The small California town of Morgan Hill, located just fifteen miles south of San Jose is remarkable by just how unremarkable it is. I hear it’s a good place to live, and plenty of people move there to escape the chaos of the San Francisco Bay Area. But for most people, it’s a small town they whiz by driving down Highway 101 on the way to someplace else.
It’s not the place you’d expect to find one of the best breweries in the Northern California. And Morgan Hill’s El Toro doesn’t make a lot of people lists of the top breweries in Northern California, but it ought to. El Toro normally has twenty four of their house beers on tap. Now most brewpubs have fewer than that, realizing that quality is more important than quantity. I’m fine with that, but the thing is, any random beer on tap at El Toro is way better than most brewery’s flagship. I have to believe if El Toro was in San Francisco, everyone would be talking about it. But being way down in Morgan Hill, not too many people venture out to it. Especially since there’s not a lot else in Morgan Hill to see, and trust me, I’ve looked hard.
It’s not like the place is completely unknown. Geno and Cindy Acevedo started the place in March of 1994, so it’s been around a while. And they’ve won a few awards, including two Great American Beer Festival medals, so other people have come to realize how good their beer is. But for this months session, I decided that my favorite Bay Area brewery was that deserved its day in the media sun. Yes, I know, we’re supposed to write about one beer for this session instead of a whole brewery. Well, just take your pick from one of my favorite El Toro beers described below.
Poppy Jasper Amber Ale
One of their flagship beers, named after a type of quartz found only around the Morgan Hill area. Just a great combination of flavors, as it’s a little roasty, a little nutty, with a slight apricot fruity note, and a nice earthy hop finish. The whole is much greater than the sum of its parts as it all adds up to something unique and memorable. Winner of the 1995 California Beer Festival Gold Medal; 1996 Great American Beer Festival Silver Medal.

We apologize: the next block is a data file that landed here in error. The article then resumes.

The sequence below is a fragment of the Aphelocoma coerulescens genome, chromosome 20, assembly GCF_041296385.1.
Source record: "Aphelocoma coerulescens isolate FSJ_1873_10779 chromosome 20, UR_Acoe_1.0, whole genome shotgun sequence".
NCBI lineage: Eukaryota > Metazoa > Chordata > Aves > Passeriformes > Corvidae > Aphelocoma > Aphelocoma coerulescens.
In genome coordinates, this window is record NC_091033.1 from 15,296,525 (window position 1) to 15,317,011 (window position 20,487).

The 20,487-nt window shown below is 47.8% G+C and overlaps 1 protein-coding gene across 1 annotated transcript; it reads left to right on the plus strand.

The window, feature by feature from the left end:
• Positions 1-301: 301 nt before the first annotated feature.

Here’s to truth in advertising. El Toro uses Columbus, Centennial, Cascade and Amarillo hops to give this the classic citrus, slightly floral West Coast IPA style. The slight sweetness in what little malt there is works well here.
Duece Double IPA
A very citrusy double IPA, with a strong aroma of tangerine. The brew itself tastes of tangerine and grapefruit, with a little bit of sweetness and decent malt heft, and finishes with a grapefruit peel-like astringency.
Black Raspberry Ale
This ain’t no chick beer. Instead, this aromatic brew has none of the cloying sweetness found in most fruit beers, and the black raspberry melds seemlessly into the underlying dark ale. Well crafted and composed beer has a nice, earthy hop finish. One of the many things El Toro does a great job at is infusing fruit into their beers, as their lighter Peach Ale has many of the same great aromatic qualities as this one. Speaking of El Toro fruit beers, you might want to try….
OK, it’s a chick beer. And as such, I am not secure enough in my manhood to order it when I’m at El Toro. But I will steal sips of it from my fiance’ Linda when she isn’t looking. Once again, a skillful blend of the raspberry harmonizing with the slight tartness of underlying wheat beer. Actually gives chick beers a good name.
El Conejo Red IPA
Not your usual IPA. There’s a little sweetness in this red IPA, and plenty of roasted malt. Centennial and Amarillo hops give it a tropical fruit, pineapple character to it. The bitterness of the roasted malt coupled with a healthy dose of hops gives this brew a very strong bitterness and astringency. Unique and different, there’s just a little too much bitterness for my taste, but my fiance’ Linda, a true hop-head, can’t get enough of this.
El Negro Oatmeal Stout
This jet black brew pours with a sturdy brown head you could almost walk across. It’s a very rich oatmeal stout, with plenty of roasted malt goodness, with a little chocolate note and a noticeable oat character. For all that roasted malt, it’s quite smooth and not all that bitter, creating a highly drinkable, yet substantial stout.
So many great beers, I can’t wait to see what El Toro does next.